Talking to your child about adoption

Adoptive parents are strongly encouraged to be open and honest with their child from as early as possible. But this doesn't mean that issues around adoption don't continue to pervade their experiences throughout childhood and, indeed, as an adult.

Issues facing adopted pre-teens

Being a tween is all about starting to investigate what it means to separate from your parents - but for an adopted eight to 12 year old, there are big additional factors. It can be confusing for a child to realise that at the very moment they're ready to start seperating themselves from their parents, they're more interested than ever in their 'other', birth parents. 

Another big issue is that because friendships are now becoming increasingly important to pre-teens, and usually the objective is to become as similar to friends as possible, then starting to explore what being adopted really means may make your child feel anxious and worried about seeming so 'different'. 

In the pre-teen years, as at every stage of life, adoptive parents have to cope with the whole gamut of emotions and changes that every parent has to deal with, but with a whole extra raft of adoptive issues, too.

Meanwhile, the adopted pre-teen has to cope with everything their peers are going through, with extra issues surrounding their adoption heaped on for good measure. For example, they might typically wonder things such as: 'Who are my birth family? Do I look like them? Do I behave like them? Will I ever meet them, and if so, when?' And: 'Why couldn't they take care of me when I was younger?'

Adoption UK says every pre-teen is likely to have their issues around adoption rise to the surface around this age, so you should expect them to want to discuss these.

If they don't mention them, don't assume it's because the issues aren't there. You might need to give your child 'permission' to address these concerns by starting the conversation yourself, which lets the child know you're open to talking things through, if and when they want to do so. 

School issues for adopted children

On our Talk boards, many adoptive parents feel alarmed about what's happening at the end of primary school and start of secondary school. Many have concerns about curriculum topics that could cause problems for adopted children, and are critical about schools and teachers for not taking their children's needs into account when, for example, they organise a lesson on exploring family trees or tracking genetic origins.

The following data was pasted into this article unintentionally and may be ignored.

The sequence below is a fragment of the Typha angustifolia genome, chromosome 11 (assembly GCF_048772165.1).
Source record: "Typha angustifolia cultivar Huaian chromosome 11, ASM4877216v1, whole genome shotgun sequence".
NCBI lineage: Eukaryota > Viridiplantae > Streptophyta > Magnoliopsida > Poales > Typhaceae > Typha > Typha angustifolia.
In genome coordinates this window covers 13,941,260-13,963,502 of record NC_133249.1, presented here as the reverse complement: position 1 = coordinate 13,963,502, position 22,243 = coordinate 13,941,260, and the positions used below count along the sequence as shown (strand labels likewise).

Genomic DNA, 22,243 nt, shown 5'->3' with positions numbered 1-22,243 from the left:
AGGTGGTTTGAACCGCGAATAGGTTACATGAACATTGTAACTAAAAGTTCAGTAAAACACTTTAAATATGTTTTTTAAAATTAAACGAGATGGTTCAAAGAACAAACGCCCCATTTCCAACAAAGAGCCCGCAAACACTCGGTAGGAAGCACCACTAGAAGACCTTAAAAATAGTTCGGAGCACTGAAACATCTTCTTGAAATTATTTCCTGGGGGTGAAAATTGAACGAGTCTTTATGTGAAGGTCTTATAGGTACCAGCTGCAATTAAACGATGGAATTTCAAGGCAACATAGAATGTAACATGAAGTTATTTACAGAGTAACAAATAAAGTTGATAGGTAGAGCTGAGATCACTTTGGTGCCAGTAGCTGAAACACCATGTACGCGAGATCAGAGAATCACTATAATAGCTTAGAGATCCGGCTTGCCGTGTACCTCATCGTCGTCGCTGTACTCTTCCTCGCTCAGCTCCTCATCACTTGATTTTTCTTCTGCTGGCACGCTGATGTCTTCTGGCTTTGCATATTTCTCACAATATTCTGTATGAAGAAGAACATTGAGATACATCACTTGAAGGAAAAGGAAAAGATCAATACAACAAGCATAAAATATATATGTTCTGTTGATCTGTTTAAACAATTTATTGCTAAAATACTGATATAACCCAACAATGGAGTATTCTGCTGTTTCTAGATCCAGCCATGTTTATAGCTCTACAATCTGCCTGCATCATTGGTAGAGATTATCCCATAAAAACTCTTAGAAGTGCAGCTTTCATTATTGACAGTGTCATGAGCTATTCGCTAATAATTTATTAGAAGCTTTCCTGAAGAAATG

"My daughter was asked to do a family tree in school - and she just did one using us and my parents and family, and pretended that the things that were similar were inherited, eg brown eyes from dad, height and boobs from mum etc. She just answers anything like this as though she isn't adopted. We talked about in advance: part of our 'job' as adoptive parents is to anticipate problems and come up with solutions in advance." Mumsnetter MaryZ

The watchword seems to be this: don't just assume your child's school will be sensitive. Find out what's on the upcoming curriculum, and if you have concerns about how it will be handled, talk to the class teacher well in advance.

Bear in mind that when your child goes to secondary school, it will be harder to keep all school staff abreast of your child's history because there are so many more staff involved, so it might be worth seeing the head of Year 7 in advance of your child's arrival in the new school.

Your adopted child's friends

Now your child is older, she will have to decide how much to disclose to friends about the adoption and his or her past. It's worth talking all this through with your child, as she is entering a stage when friendships are notoriously fickle, and a much-trusted ally one week may become a spiteful and cruel enemy the next. Make sure your child realises that once information is imparted, it can never be taken back.

For some adopted children there are issues about the use of Facebook. If your child's birth family saw photos posted there, there could be repercussions and they could even try to make contact. 

If they're going to share their story with friends, pre-teens need to know how to handle questions.

"They need to know that something can be private without being secret," says one Mumsnetter. "It's no secret that my husband and I have sex. But it's considered private, and I would expect to be asked about it only if it were relevant, like by doctor discussing contraception." Her adopted daughter, she says, has a number of standard responses to unwelcome questions.

  • "Yes, I'm adopted, but it's private and I don't want to talk about it."
  • "My parents say I shouldn't have to talk about this if I don't want to."
  • "My mum says if you need to know anything you should ask her." (Useful when an adult is asking a question.)
     

If your non-adopted pre-teen has a friend who is adopted

If you have a non-adopted pre-teen who has an adopted friend, talk to them about the importance of being sensitive. Tell them to be led by their friend, and not to ask questions she may find uncomfortable, but be open to talking about being adopted if she wants to.

Last updated: 11-Apr-2013 at 3:26 PM